Three Parts of a Successful School Building Energy Assessment
August 4, 2016
August 4, 2016
The first step to an HVAC/energy systems-focused renovation or construction project is the preliminary building energy assessment. This crucial first stage yields a “state of your buildings” that evaluates how facilities are currently operating, identifies any potential issues, and begins a blueprint for future improvements.
While most construction and engineering companies offer some kind of building assessment or facilities study, the deliverables and value to the owner can vary greatly. Furthermore, the costs of these studies can range from nothing to tens of thousands of dollars. Therefore, ensuring the provider of the facility study has communicated all deliverables and costs ahead of time is of the utmost importance.
Finding the most qualified company with relevant experience is part one of an effective building assessment. A great place to start this search is by talking to those at neighboring schools who have also successfully completed this process. The second part is to bring a clear set of expectations to the qualified provider before the assessment even begins.
I’ve completed over 50 building assessments. Here are the three aspects of successful school building energy assessments that must be included in the final report:
By setting these three expectations with a qualified provider, you can better ensure a valuable and fruitful building assessment.
An important take away from a comprehensive building assessment is the data and discovery behind facility energy usage which includes a detailed analysis of each building’s gas and electric data for at least the previous year. This data serves as a benchmark for comparison against other districts and measures equipment efficiency. During data discovery, the qualified provider should also determine the operating cost per square foot. This gives insight into how effectively a school operates, as well as the price range and cost competitiveness of the district’s utility providers. Accurate energy usage information can also help determine additional energy saving strategies, such as demand limiting, which can be used to help lower costs.
Although a school district may already understand their energy usage across buildings, they may not be completely aware of how their facilities compare to other districts of similar size and use. Knowing how your facilities stack up to other similar facilities is valuable when establishing district-wide goals and helps ensure that the district is not wasting capital dollars on energy when that money could be spent on education or other programs.
After the facilities’ energy usage has been benchmarked, the qualified provider can continue the assessment with a mechanical and infrastructure focus. The operational system review includes an overview of past renovations, information on the building controls system, and a summary of the HVAC equipment, roofs, windows, doors, and restrooms. It will highlight not only old and failing equipment but also code issues and potential problems with the indoor air quality. Additionally, the operational system review can identify opportunities for renewable energy solutions such as solar. Owners should always expect this type of equipment inspection as it is the quickest way to identify issues and to make changes to significantly save energy and money.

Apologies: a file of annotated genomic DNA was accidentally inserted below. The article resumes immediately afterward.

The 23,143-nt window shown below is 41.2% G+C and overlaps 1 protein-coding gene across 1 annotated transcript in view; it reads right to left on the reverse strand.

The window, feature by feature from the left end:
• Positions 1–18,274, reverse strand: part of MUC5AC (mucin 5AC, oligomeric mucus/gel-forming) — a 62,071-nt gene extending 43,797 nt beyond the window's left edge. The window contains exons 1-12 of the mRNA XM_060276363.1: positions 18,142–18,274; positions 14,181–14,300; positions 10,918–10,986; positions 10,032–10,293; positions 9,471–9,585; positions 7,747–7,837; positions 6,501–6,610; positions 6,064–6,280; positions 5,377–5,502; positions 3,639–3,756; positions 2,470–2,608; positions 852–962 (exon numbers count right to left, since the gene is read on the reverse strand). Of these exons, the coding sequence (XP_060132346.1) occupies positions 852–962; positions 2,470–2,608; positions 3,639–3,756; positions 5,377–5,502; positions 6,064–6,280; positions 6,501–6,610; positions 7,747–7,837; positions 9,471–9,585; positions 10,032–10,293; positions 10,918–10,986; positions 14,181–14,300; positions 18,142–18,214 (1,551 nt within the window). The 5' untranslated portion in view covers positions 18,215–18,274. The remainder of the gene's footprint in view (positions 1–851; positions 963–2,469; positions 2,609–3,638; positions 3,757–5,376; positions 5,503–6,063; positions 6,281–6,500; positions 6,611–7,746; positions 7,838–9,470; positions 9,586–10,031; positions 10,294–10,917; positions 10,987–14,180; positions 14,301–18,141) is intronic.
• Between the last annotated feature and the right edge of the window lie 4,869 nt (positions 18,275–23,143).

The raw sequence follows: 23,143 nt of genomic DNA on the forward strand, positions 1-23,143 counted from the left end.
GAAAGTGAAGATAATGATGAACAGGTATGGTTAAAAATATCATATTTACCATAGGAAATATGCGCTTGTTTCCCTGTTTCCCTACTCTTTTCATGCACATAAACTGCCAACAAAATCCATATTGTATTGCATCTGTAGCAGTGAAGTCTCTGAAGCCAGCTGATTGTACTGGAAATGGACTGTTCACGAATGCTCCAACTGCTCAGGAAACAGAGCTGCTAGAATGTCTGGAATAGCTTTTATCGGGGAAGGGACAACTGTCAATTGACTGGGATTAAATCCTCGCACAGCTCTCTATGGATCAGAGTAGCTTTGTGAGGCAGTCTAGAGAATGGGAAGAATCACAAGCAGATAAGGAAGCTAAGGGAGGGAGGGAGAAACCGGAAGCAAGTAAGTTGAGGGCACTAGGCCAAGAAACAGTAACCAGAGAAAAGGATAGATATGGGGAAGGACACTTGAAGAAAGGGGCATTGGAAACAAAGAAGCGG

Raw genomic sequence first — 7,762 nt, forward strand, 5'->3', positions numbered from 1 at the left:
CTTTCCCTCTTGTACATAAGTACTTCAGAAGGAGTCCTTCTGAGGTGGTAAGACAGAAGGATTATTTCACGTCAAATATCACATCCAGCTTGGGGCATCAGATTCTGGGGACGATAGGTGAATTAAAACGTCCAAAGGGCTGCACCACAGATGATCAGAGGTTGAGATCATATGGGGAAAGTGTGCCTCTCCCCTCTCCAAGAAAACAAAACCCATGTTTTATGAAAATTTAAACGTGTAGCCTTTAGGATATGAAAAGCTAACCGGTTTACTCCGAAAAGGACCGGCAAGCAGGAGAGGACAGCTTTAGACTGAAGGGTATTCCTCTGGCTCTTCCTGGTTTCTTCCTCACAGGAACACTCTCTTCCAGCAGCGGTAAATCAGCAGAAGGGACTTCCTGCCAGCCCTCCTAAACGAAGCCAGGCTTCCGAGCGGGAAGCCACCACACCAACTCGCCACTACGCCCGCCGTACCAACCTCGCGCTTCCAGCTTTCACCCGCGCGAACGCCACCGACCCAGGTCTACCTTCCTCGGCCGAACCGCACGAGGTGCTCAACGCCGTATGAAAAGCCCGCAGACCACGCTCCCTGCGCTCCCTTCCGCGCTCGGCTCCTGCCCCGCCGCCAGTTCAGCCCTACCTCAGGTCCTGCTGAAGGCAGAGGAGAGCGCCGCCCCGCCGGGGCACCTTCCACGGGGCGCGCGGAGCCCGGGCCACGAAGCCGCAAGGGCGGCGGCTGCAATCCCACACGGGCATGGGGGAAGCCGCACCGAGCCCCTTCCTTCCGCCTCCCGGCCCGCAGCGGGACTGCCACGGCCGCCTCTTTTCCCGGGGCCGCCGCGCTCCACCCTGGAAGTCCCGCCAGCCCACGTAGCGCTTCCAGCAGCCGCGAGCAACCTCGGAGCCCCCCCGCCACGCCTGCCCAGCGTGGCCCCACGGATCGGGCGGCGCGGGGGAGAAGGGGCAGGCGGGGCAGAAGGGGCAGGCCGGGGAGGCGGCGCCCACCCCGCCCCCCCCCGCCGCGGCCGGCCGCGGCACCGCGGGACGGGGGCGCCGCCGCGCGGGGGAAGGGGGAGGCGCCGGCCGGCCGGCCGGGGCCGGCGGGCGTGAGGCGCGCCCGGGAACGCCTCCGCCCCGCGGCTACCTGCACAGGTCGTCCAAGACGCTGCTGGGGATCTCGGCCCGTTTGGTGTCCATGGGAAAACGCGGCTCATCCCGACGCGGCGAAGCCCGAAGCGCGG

At the end of each building assessment, you should expect a report that outlines the operational situation of the facilities. An equipment list should be included for each building involved which documents all the systems, brands, ages, and expected life cycles of the equipment. This list is vital for a district’s immediate and future plans for system upgrades, MEP renovations, and even new construction.
At the end of the entire assessment, the qualified provider performing the study should provide a comprehensive Improvement List that brings all of the recommended solutions together with estimated costs, potential savings, and payback periods. In order to effectively build the Improvement List, it is imperative that the qualified provider has an understanding of district priorities. Only then can the provider accurately break down solutions into short-term and long-term needs based on the most pressing necessities of the district. The Improvement List can then be shown to school boards so that they can better grasp the full extent of needs and costs for each building in the district.
While the Improvement List document does not come until the end of the assessment, it may have the biggest bearing on whether a district moves forward with financially beneficial facility improvements. The quality and accuracy of the proposed solutions also greatly affect the ultimate decision to make needed improvements.
Before a school district seriously considers moving forward with a major renovation project, these three well-defined expectations should be included in the preliminary building assessment. Have you identified any other aspects of successful school building energy assessments? Do you have more questions about the preliminary study process? Start a conversation with me today!